Conclusion; Patients receiving statins based on clinical guidelines to lower blood cholesterol and lower total testosterone also have lower levels of sex hormone binding globulin (SHBG) and dehydroepiandrosterone (DHEA). Originally published in The Journal of Clinical Endocrinology & Metabolism, the findings are supported by other studies published in Clinical and translational endocrinology.

Numerous clinical trials focusing on cardiovascular (CV) disease mortality and morbidity have definitively confirmed the indication of the statin as a lipid-lowering agent. But tests done in the past have rarely, if ever, considered personal factors, including gender and hormonal imbalance. Furthermore, it is also postulated that even the statin treatment regimen may differ between men and women.

A study published in Clinical Lipidology suggests a different prescription for these treatments, especially in the dosage between men and women. Thus, requiring the appropriate statin dose for a male sex may be insufficient in women with cardiovascular disease.

It is essential to realize that most guidelines for treating an individual with a statin drug are simply based on the population health model. This means that treatment criteria for lowering blood cholesterol are based solely on similar treatment outcomes in a group of individuals, including the distribution of those outcomes. Therefore, the health outcomes of these groups with statin therapy are the determining factor for public and private sector decision makers. In other words, if treatment with statins prevents a cardiovascular event in 80% of the selected group, then it becomes the standard of practice to prescribe statins to all those who meet the established criteria.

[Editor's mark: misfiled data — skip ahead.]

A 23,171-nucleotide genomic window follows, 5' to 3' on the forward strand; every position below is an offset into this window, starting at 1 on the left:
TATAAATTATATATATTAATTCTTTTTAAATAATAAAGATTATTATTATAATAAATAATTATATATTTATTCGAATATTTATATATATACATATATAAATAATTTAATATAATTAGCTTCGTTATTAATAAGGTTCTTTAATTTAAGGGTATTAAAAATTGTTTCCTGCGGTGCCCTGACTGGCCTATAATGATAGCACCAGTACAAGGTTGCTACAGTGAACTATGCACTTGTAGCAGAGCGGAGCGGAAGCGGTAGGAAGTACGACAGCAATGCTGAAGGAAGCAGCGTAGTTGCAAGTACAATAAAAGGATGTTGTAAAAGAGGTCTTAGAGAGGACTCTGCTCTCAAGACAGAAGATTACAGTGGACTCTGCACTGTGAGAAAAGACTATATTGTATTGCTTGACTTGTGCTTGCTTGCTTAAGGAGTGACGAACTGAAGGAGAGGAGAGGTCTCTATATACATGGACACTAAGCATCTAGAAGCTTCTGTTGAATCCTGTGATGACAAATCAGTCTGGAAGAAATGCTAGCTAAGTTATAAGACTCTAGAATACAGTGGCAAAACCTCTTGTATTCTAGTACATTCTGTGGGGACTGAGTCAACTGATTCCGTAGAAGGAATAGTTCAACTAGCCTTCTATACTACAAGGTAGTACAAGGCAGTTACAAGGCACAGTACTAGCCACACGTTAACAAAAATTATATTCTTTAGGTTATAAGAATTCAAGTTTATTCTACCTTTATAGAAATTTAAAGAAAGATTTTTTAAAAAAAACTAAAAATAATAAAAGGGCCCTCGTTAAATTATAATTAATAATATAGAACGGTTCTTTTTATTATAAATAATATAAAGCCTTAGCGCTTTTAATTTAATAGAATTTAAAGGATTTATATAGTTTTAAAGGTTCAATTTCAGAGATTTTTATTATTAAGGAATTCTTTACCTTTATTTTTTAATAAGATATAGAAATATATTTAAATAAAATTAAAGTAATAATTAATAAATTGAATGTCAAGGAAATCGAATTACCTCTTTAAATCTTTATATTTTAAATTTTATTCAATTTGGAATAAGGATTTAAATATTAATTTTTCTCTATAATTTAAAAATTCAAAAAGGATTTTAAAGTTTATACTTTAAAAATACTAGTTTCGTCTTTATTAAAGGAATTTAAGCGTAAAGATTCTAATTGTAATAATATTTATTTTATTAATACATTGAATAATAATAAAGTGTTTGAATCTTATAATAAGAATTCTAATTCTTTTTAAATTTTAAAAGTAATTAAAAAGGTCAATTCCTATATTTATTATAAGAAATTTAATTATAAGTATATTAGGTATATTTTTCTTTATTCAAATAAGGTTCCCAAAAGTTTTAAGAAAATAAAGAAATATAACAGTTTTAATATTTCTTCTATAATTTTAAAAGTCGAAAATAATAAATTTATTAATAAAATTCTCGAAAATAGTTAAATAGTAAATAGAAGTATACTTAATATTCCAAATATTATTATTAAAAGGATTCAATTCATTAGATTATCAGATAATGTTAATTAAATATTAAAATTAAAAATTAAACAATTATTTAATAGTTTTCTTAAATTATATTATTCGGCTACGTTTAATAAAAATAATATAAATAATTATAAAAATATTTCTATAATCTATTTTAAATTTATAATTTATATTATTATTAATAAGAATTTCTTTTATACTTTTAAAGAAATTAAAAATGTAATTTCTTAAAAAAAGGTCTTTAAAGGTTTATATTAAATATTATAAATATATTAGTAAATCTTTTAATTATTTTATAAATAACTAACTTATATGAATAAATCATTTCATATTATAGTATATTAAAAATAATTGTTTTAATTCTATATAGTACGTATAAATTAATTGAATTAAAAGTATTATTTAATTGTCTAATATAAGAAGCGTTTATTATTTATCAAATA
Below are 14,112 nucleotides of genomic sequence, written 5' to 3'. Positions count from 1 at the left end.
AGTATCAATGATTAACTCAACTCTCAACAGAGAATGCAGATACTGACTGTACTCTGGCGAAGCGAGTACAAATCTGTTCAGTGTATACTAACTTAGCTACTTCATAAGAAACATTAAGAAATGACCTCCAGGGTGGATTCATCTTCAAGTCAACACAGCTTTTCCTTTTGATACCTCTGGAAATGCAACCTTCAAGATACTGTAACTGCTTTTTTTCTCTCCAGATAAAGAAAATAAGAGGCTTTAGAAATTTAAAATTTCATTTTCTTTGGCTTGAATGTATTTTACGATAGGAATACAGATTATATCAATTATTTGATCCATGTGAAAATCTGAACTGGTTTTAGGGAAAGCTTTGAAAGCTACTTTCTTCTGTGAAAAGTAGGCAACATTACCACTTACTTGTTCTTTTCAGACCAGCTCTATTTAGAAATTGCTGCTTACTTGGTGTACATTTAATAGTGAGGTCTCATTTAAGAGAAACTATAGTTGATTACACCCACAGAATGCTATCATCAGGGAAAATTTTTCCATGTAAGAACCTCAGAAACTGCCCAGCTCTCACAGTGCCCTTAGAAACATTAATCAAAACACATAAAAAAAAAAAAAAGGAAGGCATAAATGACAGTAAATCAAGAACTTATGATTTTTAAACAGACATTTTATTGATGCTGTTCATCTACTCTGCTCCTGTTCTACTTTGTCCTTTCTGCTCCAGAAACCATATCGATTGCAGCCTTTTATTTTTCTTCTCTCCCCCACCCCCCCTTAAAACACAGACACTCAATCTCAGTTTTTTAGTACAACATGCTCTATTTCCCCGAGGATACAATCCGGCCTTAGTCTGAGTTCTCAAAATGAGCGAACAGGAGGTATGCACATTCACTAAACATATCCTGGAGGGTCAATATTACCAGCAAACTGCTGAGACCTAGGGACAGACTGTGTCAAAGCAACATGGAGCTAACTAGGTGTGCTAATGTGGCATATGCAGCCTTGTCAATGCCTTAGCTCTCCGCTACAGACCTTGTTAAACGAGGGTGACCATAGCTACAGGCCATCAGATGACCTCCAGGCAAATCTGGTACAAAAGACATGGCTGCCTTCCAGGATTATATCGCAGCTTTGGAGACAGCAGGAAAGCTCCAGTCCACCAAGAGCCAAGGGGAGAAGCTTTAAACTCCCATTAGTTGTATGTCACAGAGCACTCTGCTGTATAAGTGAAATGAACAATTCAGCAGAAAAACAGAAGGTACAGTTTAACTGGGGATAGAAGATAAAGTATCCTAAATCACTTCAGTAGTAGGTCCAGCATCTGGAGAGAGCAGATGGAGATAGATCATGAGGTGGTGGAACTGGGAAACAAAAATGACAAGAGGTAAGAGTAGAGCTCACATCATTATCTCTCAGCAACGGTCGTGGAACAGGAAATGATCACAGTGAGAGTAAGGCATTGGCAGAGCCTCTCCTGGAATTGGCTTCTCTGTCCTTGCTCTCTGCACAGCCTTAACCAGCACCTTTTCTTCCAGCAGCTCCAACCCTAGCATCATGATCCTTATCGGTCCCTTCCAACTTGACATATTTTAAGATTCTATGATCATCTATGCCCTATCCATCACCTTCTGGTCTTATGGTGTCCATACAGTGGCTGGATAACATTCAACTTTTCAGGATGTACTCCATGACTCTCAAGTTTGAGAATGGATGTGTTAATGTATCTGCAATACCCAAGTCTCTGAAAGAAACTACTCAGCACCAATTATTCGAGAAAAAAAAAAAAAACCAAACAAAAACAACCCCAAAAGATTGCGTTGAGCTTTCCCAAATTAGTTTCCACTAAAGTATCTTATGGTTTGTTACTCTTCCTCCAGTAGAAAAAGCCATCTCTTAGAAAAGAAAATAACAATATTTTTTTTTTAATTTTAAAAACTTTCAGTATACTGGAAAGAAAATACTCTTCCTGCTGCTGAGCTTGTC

In the population model, people who experience adverse effects from statins will be considered for treatment review. But what if these side effects are associated with subtle but significant symptoms, such as sexual dysfunction, fatigue and loss of energy that at first do not prompt the patient to ask help or can be attributed to another problem?

With increasing patient engagement in reducing the costs of their personal medical care and a value-based reimbursement system for physicians, population health cannot meet these demands. Overall, population health is failing to meet the health care needs of the 21st century. This appears to be the result of increasing the public’s knowledge base and access to information. Additionally, Millennials have the freedom to have individual expectations and be encouraged to be involved in their care, but receive care that is only suitable for the majority and fits a particular profile of social determinants of disease and health.

It is, indeed, time to accept the bitter reality of the health of the retired population.

Population Health has worked reasonably well since its inception in the 1900s. It is inexpensive as long as subjects follow the One-Size-Fits-All model of the program. But in contrast, population health tends to omit the minority crowd and the vulnerable.

The risk-benefit ratio in medical practice is the keystone of clinical judgment, as every physician continually weighs the risks against the benefits of a particular treatment or intervention during clinical evaluation.

Therefore, the clinical decision on the treatment and prescription of statins may vary from patient to patient with the same diagnosis.

Every healthcare professional is concerned with setting realistic expectations with patients regarding the statin treatment protocol. This includes taking into account the patient’s perception, knowledge and priorities and balancing them against the physician’s objective determination. The side effects of statins can nevertheless be severe, satisfying in certain (individual) circumstances. As one of the biggest concerns about sex hormone imbalance, cardiovascular disease can sometimes be more serious than the effects associated with hormone imbalance, even though the long-term consequences of hormone imbalance can be just as harmful.